In favor of stalking yourself and calling it literature

So… I’m writing a book. And I guess I’ve been sort of in the middle of writing several books for a while now without even realizing it, but this is the first time I’ve actually for realsies planned from the start that what I’m writing is indeed trying to be a book.

And it’s been pretty rad, I’m not gonna lie. I’ve accomplished almost nothing, but I finally allowed myself to do something with an idea that I’ve been playing with for years and it feels good. I also did a lot of “research.” Some of this meant actual research, like pages of hand-written notes on notable events from 2015 and conspiracy theories and all that good good, but a lot of it was a different kind of research, too.

By which I mean, of course, that I stalked myself mercilessly. I took notes on my old Instagram feed and checked my TimeHop every day and laughed at my hilarious old tweets and reread all those old Pretty Little Liars reaction posts. I did the thing in the Derek Walcott poem. I greeted myself arriving at my own door. I took down the love letters from the bookshelf, the photographs, the desperate notes. I am, in real life, a sentimental things hoarder. Turns out I am this way on the internet, too. At the time, these were just time wasters. I knew that even then. But I think I also sort of knew that the one really great thing about social media isn’t social at all. It’s a time capsule. It’s not just a prophetic lyric, it’s the angsty ass reason I felt like I needed to share it. So I diligently did my research and I thought about why this was true and I came to a theory.

It’s the moment behind it. The catty photo captions, hashtags like inside jokes mumbled under your breath, the scrolling desperately through 23 hour old Instagram story views looking for the name of the person who was meant to see it before it expires, silently laughing at incorrect Sylvia Plath quotes on tumblr in class, tapping through 300 second snapchats of nothing from your best friend to kick some boy out of her very public best friends, live tweeting a season finale and spending hours scrolling through fan theories afterward, all of this stuff that was technically wasting time. That’s the life in between the classes and the long shifts and the allnighters in the library, all patiently curated to look back on not-longingly later. The sub-social social life. I look back on it all now and it’s like a roadmap to these times in my life. I can remember what mattered to me, then. I can trace the fireworks and fizzled ends of non-relationships, sense the mental breakdowns behind self-deprecating shields, feel the feels. That’s worth something.

love after love

Something else occurred to me in my “research.” This stuff is fleeting. Social media is all algorithms now. Snapchat BFFS are no more. IG stories last as long as you want to keep them. Nobody watches a series as it airs anymore because nobody has cable. Twitter is all politics and jokes about depression now. It’s only been a few years, but things have already changed so quickly. We have the entire lifespan of social media in our lives and that is a really interesting thing to think about. I don’t use social media for the same things I used to (thank God), but there’s already a certain nostalgia for these things as they’ve changed.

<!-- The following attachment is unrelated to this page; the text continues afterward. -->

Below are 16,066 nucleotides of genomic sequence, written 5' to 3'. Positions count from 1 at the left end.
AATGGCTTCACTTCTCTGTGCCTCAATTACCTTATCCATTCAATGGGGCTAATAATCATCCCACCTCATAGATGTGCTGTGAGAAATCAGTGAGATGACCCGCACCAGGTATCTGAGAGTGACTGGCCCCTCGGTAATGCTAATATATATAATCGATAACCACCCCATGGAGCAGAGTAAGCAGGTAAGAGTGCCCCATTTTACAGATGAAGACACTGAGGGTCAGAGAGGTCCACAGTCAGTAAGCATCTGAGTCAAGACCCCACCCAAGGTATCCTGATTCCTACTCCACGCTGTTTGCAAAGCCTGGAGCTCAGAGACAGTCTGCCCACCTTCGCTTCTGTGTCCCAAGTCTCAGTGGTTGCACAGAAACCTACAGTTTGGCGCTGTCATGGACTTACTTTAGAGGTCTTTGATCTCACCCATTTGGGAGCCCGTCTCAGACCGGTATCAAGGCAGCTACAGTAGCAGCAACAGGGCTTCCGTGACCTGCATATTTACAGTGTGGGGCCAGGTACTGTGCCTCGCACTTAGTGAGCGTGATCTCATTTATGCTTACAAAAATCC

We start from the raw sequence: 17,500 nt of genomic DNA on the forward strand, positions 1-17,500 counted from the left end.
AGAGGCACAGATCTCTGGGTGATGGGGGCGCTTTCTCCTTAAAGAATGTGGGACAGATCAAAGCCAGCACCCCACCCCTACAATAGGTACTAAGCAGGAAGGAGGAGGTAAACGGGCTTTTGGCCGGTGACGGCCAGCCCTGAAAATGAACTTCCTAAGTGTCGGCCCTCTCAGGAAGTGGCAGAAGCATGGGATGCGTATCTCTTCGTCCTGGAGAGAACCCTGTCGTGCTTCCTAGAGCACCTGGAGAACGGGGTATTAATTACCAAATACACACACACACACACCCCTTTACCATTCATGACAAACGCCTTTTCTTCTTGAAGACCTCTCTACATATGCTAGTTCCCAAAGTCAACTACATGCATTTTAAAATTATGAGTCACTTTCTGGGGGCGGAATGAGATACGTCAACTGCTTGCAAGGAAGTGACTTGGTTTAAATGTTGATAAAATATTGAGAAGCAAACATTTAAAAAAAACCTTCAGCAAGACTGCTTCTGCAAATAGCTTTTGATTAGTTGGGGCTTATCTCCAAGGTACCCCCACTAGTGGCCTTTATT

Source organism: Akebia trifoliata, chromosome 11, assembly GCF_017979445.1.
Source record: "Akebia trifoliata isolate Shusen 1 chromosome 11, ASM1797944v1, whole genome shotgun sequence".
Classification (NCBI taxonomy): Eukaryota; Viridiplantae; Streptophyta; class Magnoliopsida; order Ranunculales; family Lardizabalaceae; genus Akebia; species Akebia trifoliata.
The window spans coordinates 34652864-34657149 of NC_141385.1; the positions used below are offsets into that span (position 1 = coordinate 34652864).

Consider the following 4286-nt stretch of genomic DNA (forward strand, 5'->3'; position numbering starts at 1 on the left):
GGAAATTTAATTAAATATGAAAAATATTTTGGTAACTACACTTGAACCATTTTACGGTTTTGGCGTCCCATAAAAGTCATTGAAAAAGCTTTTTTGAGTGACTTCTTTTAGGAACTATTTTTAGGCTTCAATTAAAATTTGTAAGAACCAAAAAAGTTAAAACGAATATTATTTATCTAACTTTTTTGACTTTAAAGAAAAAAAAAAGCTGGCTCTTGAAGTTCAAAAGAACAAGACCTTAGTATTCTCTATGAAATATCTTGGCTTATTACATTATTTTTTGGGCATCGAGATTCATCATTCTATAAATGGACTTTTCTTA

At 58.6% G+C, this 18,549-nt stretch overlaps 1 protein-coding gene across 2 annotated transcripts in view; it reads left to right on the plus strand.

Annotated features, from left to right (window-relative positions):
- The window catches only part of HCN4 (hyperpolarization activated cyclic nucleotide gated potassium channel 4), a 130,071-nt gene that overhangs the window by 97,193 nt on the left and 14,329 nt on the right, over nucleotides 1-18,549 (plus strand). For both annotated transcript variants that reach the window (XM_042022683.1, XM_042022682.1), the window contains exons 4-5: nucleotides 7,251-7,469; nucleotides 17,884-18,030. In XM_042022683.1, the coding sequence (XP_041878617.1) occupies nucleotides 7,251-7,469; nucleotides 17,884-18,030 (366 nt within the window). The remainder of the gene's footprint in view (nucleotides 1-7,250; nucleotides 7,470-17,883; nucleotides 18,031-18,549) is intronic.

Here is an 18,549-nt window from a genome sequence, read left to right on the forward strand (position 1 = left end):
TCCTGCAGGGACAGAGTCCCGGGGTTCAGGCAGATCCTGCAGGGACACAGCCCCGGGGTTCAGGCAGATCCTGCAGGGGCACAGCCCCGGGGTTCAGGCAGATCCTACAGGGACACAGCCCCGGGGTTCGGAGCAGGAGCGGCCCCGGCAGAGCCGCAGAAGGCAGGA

And moreso, happily, I’ve changed. My relationship with social media has changed. I spent a year documenting entirely different things in a separate, more calculated way. I paid more attention to strangers and little to semi-acquaintances. I learned a lot about the things working in the background of the algorithms. I studied them like it was my job because other people cared about them and I wanted to understand why. All of this was weirdly refreshing, and now I’m tired of that too. I think it can be somewhere in the middle. Mindful documentation, a good Lightroom preset, but still the life beating on beneath it. Something to stalk ten years from now, or even 6 months down the road. Time flies when you’re maniacally taking pictures that you don’t ever post (until now. Prepare yourself).

I know so many writers that scoff at social media, at writers who build their entire persona around aesthetic “poetry” posts, that I never really gave credit to what an incredible generative tool the collective conscience of it can be until now. 2009 Tab is so still so tangible, so alternate-universe to me already, and yet still so accessible. Imagine how she’ll seem to me in like 10 years when this book is finally finished?! I like to think 2029 Tab will be happy that I didn’t wait until then to try and capture what is already fleeting now. I like to think she’ll have lots to say about these moments, these pieces of me that weren’t actually time wasters at all.

Sit. Feast on your life.

xx, Tab

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